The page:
Church missions coordinator Lucinda Stern, who has headed the auction since its inception, said the event's success is a result of the church's "heart for missions."
"We're not a big, powerful church with lots of money. Most of our people are hourly workers. It's like God said about the auction, 'OK, y'all can do this,'" Stern said.
Craftsmen and artisans in the rural congregation begin creating items for next year's auction each January. However, the church's mission team -- including some "young people with some new ideas," Stern said -- wait anxiously for the items to arrive for the displays the week before the auction.
"I always get nervous the week before, and the team teases me about having 'little faith,' but then people start bringing their things in," Stern said.
The 2013 auction included a homemade quilt that was bought for $1,000, and the purchasers then gave the quilt to the new LaCrosse campus of Florida Baptist Children's Home.
Lamar Williams, who makes turkey callers and knives, donated a skinning knife, and a fruitcake made by 80-year-old Alsine Crawford, sold for $500. A young mother stenciled a plate, "Cookies for Santa Clause," and other ladies put together themed baskets. A Duck Dynasty basket that included books by the Robertson Family, fat lighter (fire starter), and iced tea glasses, sold for about $100. Sacks of fresh oranges from central Florida sold for $28 per sack.
Cakes are baked and then "dressed up" for the auction. A store owner donated a Vera Bradley ensemble, and a farmer offered rolls of hay. A furniture maker re-purposed an antique sewing machine as a table, and an artisan painted an ostrich egg. Bags of shelled pecans were auctioned and Christmas wreaths are always a popular seasonal item.
Stern's husband Roland bought his wife a carving by new church member Jeff Morgan. The Indian face fashioned from swamp magnolia wood caught her eye as soon as she saw it.
"This is really a win, win, win situation for everybody involved. Our folks get to show their crafts, we get to buy things that we like, and Lottie Moon gets money for missions," Stern said.
Annually, on the first Sunday evening of December, the congregation moves to the armory at nearby Camp Blanding for a fellowship meal—a "Birthday Party for Jesus"—and the auction.
Auctioneer Bill Elrod from Middleburg makes it fun. About 50 items are sold in the verbal auction, and another 100 items are bid on in a silent auction. Around 200 church members were present for the December celebration.
Although no goal is set for the auction, the mission team always aims to exceed the preceding year's total during the auction, Stern said.
"Anytime the total goes over $10,000, we dance in the street, nearly," she said. "After all these years, it still amazes us. God still uses our people to do this."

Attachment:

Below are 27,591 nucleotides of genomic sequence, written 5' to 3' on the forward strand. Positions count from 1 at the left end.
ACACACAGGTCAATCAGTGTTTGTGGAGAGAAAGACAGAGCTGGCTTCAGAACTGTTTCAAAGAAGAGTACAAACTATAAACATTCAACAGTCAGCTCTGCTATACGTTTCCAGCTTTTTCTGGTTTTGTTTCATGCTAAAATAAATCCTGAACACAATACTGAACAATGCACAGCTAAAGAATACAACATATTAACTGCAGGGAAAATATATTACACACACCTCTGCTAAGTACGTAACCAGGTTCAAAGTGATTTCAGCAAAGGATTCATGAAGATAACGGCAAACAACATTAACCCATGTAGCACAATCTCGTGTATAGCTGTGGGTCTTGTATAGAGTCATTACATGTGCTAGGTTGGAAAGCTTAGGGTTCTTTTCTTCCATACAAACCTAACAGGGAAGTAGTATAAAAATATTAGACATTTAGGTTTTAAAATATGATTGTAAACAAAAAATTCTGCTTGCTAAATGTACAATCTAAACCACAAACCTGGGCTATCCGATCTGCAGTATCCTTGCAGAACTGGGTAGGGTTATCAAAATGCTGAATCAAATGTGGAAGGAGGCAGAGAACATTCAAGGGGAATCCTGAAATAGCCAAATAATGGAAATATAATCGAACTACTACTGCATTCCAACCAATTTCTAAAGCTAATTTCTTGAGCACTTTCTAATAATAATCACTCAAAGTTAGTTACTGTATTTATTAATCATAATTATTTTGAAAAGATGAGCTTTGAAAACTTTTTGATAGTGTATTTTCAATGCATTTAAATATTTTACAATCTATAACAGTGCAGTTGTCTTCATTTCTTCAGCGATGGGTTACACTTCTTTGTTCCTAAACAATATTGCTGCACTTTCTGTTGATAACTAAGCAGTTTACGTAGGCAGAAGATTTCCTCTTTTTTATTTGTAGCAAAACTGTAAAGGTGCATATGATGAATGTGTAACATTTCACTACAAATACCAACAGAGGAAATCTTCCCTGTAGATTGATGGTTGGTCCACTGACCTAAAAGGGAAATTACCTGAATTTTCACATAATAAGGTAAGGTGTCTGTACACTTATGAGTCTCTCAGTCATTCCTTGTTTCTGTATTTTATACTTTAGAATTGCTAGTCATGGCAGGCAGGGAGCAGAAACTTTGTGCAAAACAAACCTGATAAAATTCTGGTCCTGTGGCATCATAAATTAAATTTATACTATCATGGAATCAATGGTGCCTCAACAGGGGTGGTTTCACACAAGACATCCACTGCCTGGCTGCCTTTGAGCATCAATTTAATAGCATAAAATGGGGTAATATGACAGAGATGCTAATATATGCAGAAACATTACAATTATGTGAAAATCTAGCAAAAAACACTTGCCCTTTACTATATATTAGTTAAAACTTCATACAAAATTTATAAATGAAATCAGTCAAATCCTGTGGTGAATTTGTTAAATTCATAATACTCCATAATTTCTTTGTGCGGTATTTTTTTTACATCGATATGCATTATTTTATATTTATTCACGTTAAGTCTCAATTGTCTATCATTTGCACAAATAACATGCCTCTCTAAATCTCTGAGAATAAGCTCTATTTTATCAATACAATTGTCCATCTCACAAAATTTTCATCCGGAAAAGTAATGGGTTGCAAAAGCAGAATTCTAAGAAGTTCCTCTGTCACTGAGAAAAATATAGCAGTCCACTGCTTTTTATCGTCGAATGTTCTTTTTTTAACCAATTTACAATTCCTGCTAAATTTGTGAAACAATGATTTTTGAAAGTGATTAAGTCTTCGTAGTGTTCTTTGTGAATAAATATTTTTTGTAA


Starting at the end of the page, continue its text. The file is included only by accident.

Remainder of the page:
The church goes beyond supporting missions financially by building wells in Sudan and Brazil, and volunteering at mission sites in the U.S.
Pastor Zeb Cook, who participated in his third annual auction this year, said the church hears about the Lottie Moon Offering all year.
"New folks in the church who know nothing about the Lottie Moon Offering or the auction learn about missions through it, so we push missions all year. It is the heartbeat of the church," he said.
This article appeared in the Florida Baptist Witness (gofbw.com), newsjournal of the Florida Baptist Convention. Carolyn Nichols is a writer for the Florida Baptist Witness.
Surrender ... 'wherever
that might be'
By Sharayah Colter
FORT WORTH, Texas (Southern Baptist TEXAN) -- They had established careers—he in the commercial tire business and she as a church treasurer. They owned a home and most of the things Americans would consider to be "normal" possessions. They had finished raising their children and were faithful servants in their local church.
The Hammits were, by most definitions, comfortable.
That comfort soon was disrupted, though, and the couple could not be happier about it.
Just one year ago, as Karla Hammit ran through a sound check with a Lottie Moon Christmas Offering video to be played in a Sunday morning church service, God pricked her heart with a stinging burden for the lost around the world and her duty to share the saving knowledge of Christ with them.
"That clip and the message portrayed broke my heart, and I could not get away from the conviction of the Holy Spirit and God's call to get busy about his work," she said.
That burden continued to grow, though Karla had not yet shared it with her husband Denis. When Karla joined the rest of the church staff on a retreat, the burden turned into a clear call from the Lord—one so distinct that she could not deny its presence. As she shared aloud about the burden on her heart for the first time, she asked the staff to join her in prayer for what God would have her do and for how she should broach the subject with Denis, not wanting to interfere with the Holy Spirit's work or timing in his heart.
A few months later, Karla attended the Southern Baptists of Texas Convention's SENT Conference in Euless in order to gather travel safety information for their church's short-term missions teams. Denis came along to see what the conference was all about and to spend a few days with his wife. God, though, had bigger plans.